English as Foreign Language Draws Greatest Enrollment
"English as a Foreign Language" is the most popular course at the Summer School this year, followed by Expository Writing and Chemistry S-20, "Organic Chemistry."
English S-D1, "English as Foreign Language," has 215 students for the first term. The second session, English S-D2, has 154 students. The course's enrollment has more than doubled over the past three years, Marshall R. Pihl, associate director of the Summer School, said yesterday.
Most of these English students are from Japan, Latin America and the Near East, Pihl said. He added many of them need to improve their English before entering American universities or they want to spend a summer in Boston while learning English. The drop of the dollar on international markets makes the program less expensive for foreign students, Pihl added.
Both organic and inorganic chemistry lost enrollment. Chem S-20 dropped from 190 last year to 152 and Chem S-1 dropped from 133 to 99.
The drop in these traditionally pre-med courses is consistent with trends in the academic year, Pihl said. "Students are more realistic about career choices," he added.
Business-oriented and humanities courses have increased enrollment this year, too. Two additional computers were added to the course offered last year, raising total enrollment by 121 students. Ec S-10 and Ec S-1500 have increased by about 25 students.
The Chinese Craze
Five courses in the fine arts have gained a total of 84 students, while Chinese courses have jumped from eight to 38 students. Pihl said the increase of 30 students is "a reflection of the times."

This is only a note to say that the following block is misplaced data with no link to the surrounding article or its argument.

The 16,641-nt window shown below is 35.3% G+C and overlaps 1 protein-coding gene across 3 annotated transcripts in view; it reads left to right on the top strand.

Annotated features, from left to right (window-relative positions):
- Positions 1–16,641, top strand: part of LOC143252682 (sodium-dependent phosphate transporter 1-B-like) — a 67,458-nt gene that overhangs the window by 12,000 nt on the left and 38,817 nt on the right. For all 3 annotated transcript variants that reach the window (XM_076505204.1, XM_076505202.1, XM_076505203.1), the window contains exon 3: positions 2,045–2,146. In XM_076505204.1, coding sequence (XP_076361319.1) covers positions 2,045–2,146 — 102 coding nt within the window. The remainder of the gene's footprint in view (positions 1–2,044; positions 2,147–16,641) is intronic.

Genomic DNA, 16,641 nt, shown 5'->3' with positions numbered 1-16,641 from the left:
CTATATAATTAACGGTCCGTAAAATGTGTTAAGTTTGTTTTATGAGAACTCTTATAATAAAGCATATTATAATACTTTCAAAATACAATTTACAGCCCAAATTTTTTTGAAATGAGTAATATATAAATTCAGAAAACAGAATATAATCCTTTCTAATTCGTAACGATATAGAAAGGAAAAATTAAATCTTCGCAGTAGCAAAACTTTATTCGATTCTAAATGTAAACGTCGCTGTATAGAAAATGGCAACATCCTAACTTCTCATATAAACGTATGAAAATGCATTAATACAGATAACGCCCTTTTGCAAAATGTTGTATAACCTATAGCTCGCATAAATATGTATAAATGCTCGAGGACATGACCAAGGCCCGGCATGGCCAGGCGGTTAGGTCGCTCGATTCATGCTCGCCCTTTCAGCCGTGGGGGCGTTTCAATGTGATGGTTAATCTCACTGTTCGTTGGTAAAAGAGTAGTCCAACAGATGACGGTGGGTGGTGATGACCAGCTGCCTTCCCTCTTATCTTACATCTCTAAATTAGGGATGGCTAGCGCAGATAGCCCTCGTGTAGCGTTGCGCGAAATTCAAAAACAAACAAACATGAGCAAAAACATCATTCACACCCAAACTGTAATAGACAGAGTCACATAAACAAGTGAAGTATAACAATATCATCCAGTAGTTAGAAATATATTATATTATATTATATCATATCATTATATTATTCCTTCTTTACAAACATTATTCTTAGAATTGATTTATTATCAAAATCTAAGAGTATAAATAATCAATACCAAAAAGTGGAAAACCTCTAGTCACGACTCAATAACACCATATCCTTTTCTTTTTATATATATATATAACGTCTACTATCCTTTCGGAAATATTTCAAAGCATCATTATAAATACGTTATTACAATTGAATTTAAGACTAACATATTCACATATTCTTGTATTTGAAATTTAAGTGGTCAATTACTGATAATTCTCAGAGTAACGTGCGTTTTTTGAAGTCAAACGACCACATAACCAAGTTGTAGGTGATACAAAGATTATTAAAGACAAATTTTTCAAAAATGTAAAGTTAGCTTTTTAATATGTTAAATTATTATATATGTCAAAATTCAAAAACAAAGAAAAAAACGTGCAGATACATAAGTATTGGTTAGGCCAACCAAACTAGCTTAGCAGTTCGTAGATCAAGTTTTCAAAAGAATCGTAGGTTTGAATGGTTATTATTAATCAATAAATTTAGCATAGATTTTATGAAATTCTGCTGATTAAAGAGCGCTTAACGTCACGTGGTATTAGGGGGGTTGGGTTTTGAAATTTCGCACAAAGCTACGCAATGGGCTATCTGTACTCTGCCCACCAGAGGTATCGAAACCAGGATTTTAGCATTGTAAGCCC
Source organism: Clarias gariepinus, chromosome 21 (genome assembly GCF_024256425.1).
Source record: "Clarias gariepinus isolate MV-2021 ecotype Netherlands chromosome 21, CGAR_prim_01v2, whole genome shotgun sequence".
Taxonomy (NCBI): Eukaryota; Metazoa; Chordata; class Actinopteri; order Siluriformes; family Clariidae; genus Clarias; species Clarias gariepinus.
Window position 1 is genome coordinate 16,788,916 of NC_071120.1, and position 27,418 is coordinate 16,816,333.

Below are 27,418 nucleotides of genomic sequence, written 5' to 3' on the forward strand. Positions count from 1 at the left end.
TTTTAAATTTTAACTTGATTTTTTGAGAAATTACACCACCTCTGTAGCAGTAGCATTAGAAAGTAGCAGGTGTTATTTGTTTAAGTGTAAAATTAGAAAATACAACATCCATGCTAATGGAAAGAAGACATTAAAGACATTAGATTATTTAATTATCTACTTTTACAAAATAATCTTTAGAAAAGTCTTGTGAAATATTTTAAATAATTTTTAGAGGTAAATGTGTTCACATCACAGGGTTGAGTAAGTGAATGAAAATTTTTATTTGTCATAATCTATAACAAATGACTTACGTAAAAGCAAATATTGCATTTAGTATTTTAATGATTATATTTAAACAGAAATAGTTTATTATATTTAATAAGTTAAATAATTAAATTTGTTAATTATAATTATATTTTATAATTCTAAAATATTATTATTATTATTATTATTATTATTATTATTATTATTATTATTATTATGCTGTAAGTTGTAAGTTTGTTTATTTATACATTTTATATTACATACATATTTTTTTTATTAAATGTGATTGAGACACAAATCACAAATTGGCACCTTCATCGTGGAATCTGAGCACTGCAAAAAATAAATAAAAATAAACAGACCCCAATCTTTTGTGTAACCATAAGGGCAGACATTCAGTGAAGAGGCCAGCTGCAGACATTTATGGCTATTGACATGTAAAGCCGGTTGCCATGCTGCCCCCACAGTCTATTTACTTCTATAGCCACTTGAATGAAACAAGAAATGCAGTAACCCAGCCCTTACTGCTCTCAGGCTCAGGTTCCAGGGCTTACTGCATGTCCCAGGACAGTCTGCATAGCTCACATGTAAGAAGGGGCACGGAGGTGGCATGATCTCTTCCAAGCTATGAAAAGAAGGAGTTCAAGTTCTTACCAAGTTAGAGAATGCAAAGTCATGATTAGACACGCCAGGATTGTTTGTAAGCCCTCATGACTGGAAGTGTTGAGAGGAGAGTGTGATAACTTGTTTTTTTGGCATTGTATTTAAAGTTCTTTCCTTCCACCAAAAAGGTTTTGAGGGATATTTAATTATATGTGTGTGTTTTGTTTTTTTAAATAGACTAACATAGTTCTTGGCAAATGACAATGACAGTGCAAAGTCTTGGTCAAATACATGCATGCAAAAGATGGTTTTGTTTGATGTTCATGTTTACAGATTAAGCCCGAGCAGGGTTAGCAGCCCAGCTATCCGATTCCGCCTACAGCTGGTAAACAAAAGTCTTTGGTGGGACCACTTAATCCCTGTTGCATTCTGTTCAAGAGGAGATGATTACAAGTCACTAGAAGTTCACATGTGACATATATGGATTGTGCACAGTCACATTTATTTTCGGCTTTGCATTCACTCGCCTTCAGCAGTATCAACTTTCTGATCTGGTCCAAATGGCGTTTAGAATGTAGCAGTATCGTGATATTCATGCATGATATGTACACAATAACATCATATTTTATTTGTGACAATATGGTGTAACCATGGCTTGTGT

Most Summer School residents are foreign students, students from other colleges, or adults. About 15 per cent of the Summer School students are at Harvard during the school year. Another 15 per cent are high school students.
The enrollment of Harvard students has dropped in recent years since the University allowed students to take more than four courses without increasing tuition, Pihl said. Furthermore, graduate students have generally stopped attending Summer School since Harvard decided five years ago not to allow summer courses to count for the residency requirement.
Pihl will compile a study at the end of the summer to determine the popularity of courses. The study will help administrators decide which courses will be offered next summer. The school "caters to its customers," Pihl said.
Pihl said that because the summer program is well-managed, it has "little overhead, no dead wood." It does not have to pay for extra facilities the way the University does during the academic year, he added.
The Summer School has run a surplus since 1976.